How long have you been participating in CBR? Has it changed the way you read?
I’ve been participating for three years now. I started back in 2018 when I was feeling a little burnt out after writing my PhD thesis.My motivation for joining Cannonball Read — well apart from the charity aspect — was sort of two-fold: 1) it made me set aside time to read for fun. If I didn’t, I would suffer the embarrassment of not reaching my review goals and 2) to keep up the writing habit and perhaps help me with my self editing.
Since Cannonball Read seems to have helped with 1), I’d say it’s changed my reading habits for the better. It’s also given another source of recommendations too, which is fantastic!
But 2) though? No. Sadly no. I am still the world’s worst proof-reader and editor when it comes to my own work. Other people’s I can do. Mine, no.
(And as it turns out, burn out might be more of a feature than a bug right now — its good to be able some retain some hobbies in this COVID omni-shambles.)
You’re one of our international Cannonballers. Is there a book written about or set in your hometown/local area that you think does it justice?
Haha, the Melways? It is the most Melbournian book I know of!
I think with this kind of question, a lot of Australians would be sitting there hoping I don’t do
anything to embarrass them, and go ahead and nominate something literary, like Picnic at Hanging Rock.
But I can’t. Sorry. Instead, for some Very Melbourne books, going to pick the Murray Whelan series by Shane Maloney. They’re a set of crime novels set in the eighties where the protagonist is not a cop, or a detective, but a political fixer for the Australian Labor Party, and they display the character of Melbourne very well. Apart from having a very droll sense of humor, these books feature two things that Melbournians mightn’t want you to remember the city by, but are prominent features regardless: the amusingly petty political bullshit and the amusingly dumb criminal bullshit.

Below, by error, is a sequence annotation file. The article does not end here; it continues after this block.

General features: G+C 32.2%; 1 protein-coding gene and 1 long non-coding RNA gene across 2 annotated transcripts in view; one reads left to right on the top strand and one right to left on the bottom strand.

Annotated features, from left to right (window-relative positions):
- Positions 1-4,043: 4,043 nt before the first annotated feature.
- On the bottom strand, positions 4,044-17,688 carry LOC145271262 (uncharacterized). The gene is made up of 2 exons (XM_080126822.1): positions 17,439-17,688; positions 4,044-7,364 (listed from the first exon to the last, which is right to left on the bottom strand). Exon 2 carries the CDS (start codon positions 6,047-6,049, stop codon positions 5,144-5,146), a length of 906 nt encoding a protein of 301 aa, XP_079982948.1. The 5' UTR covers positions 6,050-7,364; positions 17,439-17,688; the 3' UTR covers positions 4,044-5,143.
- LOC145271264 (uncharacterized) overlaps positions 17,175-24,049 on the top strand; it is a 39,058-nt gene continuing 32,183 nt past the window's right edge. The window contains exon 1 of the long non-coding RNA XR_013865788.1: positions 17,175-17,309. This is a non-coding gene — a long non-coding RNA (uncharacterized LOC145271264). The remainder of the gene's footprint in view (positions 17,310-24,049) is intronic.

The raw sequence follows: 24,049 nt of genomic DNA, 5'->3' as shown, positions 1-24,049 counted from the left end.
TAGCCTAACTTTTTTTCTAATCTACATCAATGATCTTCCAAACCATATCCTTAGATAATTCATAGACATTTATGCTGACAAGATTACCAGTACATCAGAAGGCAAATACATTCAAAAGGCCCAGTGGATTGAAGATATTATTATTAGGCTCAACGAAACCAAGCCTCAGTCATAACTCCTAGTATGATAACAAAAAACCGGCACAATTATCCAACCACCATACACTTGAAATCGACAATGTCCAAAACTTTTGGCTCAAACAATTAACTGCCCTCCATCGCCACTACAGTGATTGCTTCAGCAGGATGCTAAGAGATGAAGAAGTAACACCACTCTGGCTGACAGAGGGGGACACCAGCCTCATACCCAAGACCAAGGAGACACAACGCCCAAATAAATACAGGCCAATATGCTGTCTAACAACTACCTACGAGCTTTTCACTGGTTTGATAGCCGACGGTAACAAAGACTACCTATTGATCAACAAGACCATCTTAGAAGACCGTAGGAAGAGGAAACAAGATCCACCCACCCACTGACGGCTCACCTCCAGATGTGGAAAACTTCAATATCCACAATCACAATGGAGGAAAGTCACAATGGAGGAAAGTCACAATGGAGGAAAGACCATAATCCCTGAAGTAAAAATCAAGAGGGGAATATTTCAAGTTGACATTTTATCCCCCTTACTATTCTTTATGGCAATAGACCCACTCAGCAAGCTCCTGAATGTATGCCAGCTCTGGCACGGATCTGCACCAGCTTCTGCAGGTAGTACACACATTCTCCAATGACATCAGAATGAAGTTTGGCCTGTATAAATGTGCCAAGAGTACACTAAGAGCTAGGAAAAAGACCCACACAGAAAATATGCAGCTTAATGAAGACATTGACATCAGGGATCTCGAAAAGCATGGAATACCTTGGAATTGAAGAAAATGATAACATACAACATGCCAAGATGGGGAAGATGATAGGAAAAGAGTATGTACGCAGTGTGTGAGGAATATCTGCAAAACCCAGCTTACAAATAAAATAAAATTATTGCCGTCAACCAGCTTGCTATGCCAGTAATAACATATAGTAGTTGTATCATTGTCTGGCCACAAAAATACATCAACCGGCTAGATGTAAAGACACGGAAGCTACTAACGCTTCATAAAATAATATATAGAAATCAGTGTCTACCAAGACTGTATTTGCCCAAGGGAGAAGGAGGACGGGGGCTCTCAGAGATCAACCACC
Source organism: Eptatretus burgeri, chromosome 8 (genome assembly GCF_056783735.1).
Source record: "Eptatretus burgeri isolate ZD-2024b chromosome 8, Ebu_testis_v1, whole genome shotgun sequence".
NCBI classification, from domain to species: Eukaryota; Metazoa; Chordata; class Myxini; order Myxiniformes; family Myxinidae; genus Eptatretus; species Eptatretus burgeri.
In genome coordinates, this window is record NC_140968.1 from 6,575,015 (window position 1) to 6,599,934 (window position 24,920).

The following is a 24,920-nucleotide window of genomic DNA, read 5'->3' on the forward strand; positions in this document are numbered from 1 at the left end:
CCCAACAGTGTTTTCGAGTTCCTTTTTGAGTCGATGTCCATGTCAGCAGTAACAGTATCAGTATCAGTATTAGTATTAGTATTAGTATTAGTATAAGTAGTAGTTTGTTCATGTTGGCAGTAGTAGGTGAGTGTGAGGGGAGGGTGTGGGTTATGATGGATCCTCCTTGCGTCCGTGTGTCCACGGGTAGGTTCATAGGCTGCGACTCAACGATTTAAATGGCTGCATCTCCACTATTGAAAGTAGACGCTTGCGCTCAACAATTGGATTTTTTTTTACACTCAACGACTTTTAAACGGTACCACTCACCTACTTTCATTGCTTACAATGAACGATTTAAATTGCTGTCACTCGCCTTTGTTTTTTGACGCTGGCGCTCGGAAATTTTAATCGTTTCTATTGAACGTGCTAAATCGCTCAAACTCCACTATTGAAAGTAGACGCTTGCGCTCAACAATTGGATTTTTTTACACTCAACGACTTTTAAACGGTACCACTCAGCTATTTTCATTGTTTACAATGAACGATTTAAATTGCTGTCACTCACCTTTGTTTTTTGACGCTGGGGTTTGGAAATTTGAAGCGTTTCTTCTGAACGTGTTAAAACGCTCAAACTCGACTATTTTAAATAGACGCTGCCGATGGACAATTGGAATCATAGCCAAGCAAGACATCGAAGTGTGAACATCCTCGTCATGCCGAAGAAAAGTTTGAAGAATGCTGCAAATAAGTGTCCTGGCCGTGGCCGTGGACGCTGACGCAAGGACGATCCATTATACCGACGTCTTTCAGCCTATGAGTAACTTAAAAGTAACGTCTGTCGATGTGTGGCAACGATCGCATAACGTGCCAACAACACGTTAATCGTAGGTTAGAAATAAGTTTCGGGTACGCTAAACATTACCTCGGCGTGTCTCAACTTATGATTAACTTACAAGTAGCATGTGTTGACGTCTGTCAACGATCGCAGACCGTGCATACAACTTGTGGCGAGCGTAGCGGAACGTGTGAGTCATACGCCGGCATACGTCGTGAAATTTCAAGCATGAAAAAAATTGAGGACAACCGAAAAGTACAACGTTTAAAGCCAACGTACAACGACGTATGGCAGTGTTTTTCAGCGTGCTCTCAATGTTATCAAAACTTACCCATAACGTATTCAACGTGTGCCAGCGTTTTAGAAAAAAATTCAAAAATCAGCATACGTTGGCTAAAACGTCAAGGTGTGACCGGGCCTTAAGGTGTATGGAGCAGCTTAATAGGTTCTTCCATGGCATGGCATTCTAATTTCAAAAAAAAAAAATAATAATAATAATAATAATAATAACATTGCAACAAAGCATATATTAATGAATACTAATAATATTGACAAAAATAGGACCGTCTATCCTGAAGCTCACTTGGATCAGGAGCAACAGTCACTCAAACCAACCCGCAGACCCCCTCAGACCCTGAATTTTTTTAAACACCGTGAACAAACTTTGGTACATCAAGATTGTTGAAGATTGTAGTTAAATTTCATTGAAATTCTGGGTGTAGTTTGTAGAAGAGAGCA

I also probably shouldn’t answer this question without mentioning The Slap by Christos Tsiolkas either. It really is a furious dissection of Australia emerging ‘champagne on beer money’ middle class. It is painfully on point, but frustrating to read, because most of the characters are absolute arseholes. Which was his intent, I think.
(Quick aside on Hanging Rock: last time I was there on a school trip, it wasn’t for a picnic. It was the day after my graduation, it rained horribly, and we were all as hungover as hell. No one got lost, but most of us were nauseous and wet. Our teachers thought the whole affair was very funny.)
As for my current residence, Barcelona, The Shadow of the Wind (La Sombra del Viento), by the recently deceased Carlos Ruiz Zafón, is a good showcase of the city. I read it in English though. I don’t have the patience skill or the time to try otherwise.
Your Shane Black Filter is great, recognizing that it’s a reader’s responsibility to decide how much misogynistic hogwash they’re willing to put up with for the sake of a good story or good writing. But you outed yourself as cheesy 80s action movies! What’s your favorite?
Ooh, this wasn’t much of a competition: Predator! Mostly because it started off as any other cheese-ball action film from that time, but then it got subtle and clever. Also, I just love the Predator himself — such an awesome design.
I’m going to share with you a little ritual from my Masters that would probably give a a therapist a bit to chew over if it ever got revealed to them, but there was a period where I was going into the lab at 6:30 or 7 in the morning to set up some DDT assays on fruit flies — a pretty miserable thing so early in the morning. So I used to take my laptop to work, pop in the Predator DVD, sit it in the fume hood, and listen to the movie just to pump myself up a bit. Because I needed pumping up. For killing small flies with pesticides…
You’re an evolutionary biologist? Does that make you extra judgmental about books about aliens, like a doctor reading about medical stuff? (“It doesn’t work like that!”)
I try not to be, really I do! I gave Adrian Tchaikovsky plenty of leeway for his super virus and spider-inheritance hand waving in Children of Time, and I only raised my eyebrow slightly at the genetic-y stuff in the Vorkosigan saga. And if we skitter into the TV realm, I watched all of Orphan Black without rolling my eyes that often, I swear! But sometimes id does get to me: I did get a bit frustrated with the last third of Seveneves; and a couple of things in The Wind-up Girl, such as the spread of the cheshires or deducing the mutation rate by looking down a microscope, made me cringe.
It’s hard to articulate but I think my reaction depends on a number of factors: on how critical these things are to the plot, the consistency of the the ideas (either its all hand waving nonsense or it is not) and how seriously the author is taking themselves.
What’s your least favorite literary trope?
Manufactured drama in romance plots! I don’t know what we’d call this trope – the second act break up? Anything that telegraphs to me that the author wants this relationship to occur, but they only want to deliver the package, wrapped with a bow, right at the very end. So they decide to draw things out via some really contrived, cringe worthy means.
Do you play any musical instruments? If so, what?
I play the iPod? Sorry, I am very musically untalented! I can’t sing either.